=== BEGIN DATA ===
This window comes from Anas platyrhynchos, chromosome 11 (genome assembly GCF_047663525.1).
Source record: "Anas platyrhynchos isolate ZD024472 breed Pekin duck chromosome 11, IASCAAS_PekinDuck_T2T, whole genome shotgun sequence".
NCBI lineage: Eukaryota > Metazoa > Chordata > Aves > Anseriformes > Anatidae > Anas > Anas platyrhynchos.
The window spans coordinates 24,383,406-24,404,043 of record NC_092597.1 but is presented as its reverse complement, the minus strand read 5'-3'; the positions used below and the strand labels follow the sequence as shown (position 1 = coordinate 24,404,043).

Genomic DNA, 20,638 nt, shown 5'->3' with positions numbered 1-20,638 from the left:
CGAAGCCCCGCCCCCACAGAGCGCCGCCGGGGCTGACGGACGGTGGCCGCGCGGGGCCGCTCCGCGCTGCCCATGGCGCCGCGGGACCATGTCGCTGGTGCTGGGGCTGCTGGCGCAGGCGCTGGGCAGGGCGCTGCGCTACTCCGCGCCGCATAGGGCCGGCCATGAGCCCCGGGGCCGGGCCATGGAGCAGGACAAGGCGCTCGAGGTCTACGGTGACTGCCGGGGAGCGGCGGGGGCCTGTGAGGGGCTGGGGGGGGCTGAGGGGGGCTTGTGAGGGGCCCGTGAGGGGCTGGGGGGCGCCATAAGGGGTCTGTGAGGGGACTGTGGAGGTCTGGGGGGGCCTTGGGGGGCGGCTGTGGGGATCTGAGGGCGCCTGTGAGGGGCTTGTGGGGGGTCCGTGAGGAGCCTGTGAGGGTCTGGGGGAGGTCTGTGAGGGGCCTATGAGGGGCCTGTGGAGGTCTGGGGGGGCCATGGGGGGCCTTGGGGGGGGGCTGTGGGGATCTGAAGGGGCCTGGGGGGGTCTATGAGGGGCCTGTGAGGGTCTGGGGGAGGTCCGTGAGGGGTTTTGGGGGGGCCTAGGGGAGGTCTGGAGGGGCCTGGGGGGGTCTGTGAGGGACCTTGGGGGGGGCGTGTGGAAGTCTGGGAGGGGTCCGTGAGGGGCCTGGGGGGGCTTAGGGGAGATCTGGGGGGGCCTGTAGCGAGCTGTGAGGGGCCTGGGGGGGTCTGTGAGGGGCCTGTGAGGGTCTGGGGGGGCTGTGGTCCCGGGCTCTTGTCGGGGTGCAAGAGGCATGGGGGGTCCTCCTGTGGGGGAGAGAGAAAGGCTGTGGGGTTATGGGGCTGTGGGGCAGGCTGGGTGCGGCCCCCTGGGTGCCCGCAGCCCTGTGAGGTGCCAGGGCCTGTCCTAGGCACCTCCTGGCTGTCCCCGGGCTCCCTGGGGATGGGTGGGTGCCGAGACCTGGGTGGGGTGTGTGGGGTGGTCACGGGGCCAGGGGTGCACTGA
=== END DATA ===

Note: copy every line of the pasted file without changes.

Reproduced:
This window comes from Anas platyrhynchos, chromosome 11 (genome assembly GCF_047663525.1).
Source record: "Anas platyrhynchos isolate ZD024472 breed Pekin duck chromosome 11, IASCAAS_PekinDuck_T2T, whole genome shotgun sequence".
NCBI lineage: Eukaryota > Metazoa > Chordata > Aves > Anseriformes > Anatidae > Anas > Anas platyrhynchos.
The window spans coordinates 24,383,406-24,404,043 of record NC_092597.1 but is presented as its reverse complement, the minus strand read 5'-3'; the positions used below and the strand labels follow the sequence as shown (position 1 = coordinate 24,404,043).

Genomic DNA, 20,638 nt, shown 5'->3' with positions numbered 1-20,638 from the left:
CGAAGCCCCGCCCCCACAGAGCGCCGCCGGGGCTGACGGACGGTGGCCGCGCGGGGCCGCTCCGCGCTGCCCATGGCGCCGCGGGACCATGTCGCTGGTGCTGGGGCTGCTGGCGCAGGCGCTGGGCAGGGCGCTGCGCTACTCCGCGCCGCATAGGGCCGGCCATGAGCCCCGGGGCCGGGCCATGGAGCAGGACAAGGCGCTCGAGGTCTACGGTGACTGCCGGGGAGCGGCGGGGGCCTGTGAGGGGCTGGGGGGGGCTGAGGGGGGCTTGTGAGGGGCCCGTGAGGGGCTGGGGGGCGCCATAAGGGGTCTGTGAGGGGACTGTGGAGGTCTGGGGGGGCCTTGGGGGGCGGCTGTGGGGATCTGAGGGCGCCTGTGAGGGGCTTGTGGGGGGTCCGTGAGGAGCCTGTGAGGGTCTGGGGGAGGTCTGTGAGGGGCCTATGAGGGGCCTGTGGAGGTCTGGGGGGGCCATGGGGGGCCTTGGGGGGGGGCTGTGGGGATCTGAAGGGGCCTGGGGGGGTCTATGAGGGGCCTGTGAGGGTCTGGGGGAGGTCCGTGAGGGGTTTTGGGGGGGCCTAGGGGAGGTCTGGAGGGGCCTGGGGGGGTCTGTGAGGGACCTTGGGGGGGGCGTGTGGAAGTCTGGGAGGGGTCCGTGAGGGGCCTGGGGGGGCTTAGGGGAGATCTGGGGGGGCCTGTAGCGAGCTGTGAGGGGCCTGGGGGGGTCTGTGAGGGGCCTGTGAGGGTCTGGGGGGGCTGTGGTCCCGGGCTCTTGTCGGGGTGCAAGAGGCATGGGGGGTCCTCCTGTGGGGGAGAGAGAAAGGCTGTGGGGTTATGGGGCTGTGGGGCAGGCTGGGTGCGGCCCCCTGGGTGCCCGCAGCCCTGTGAGGTGCCAGGGCCTGTCCTAGGCACCTCCTGGCTGTCCCCGGGCTCCCTGGGGATGGGTGGGTGCCGAGACCTGGGTGGGGTGTGTGGGGTGGTCACGGGGCCAGGGGTGCACTGA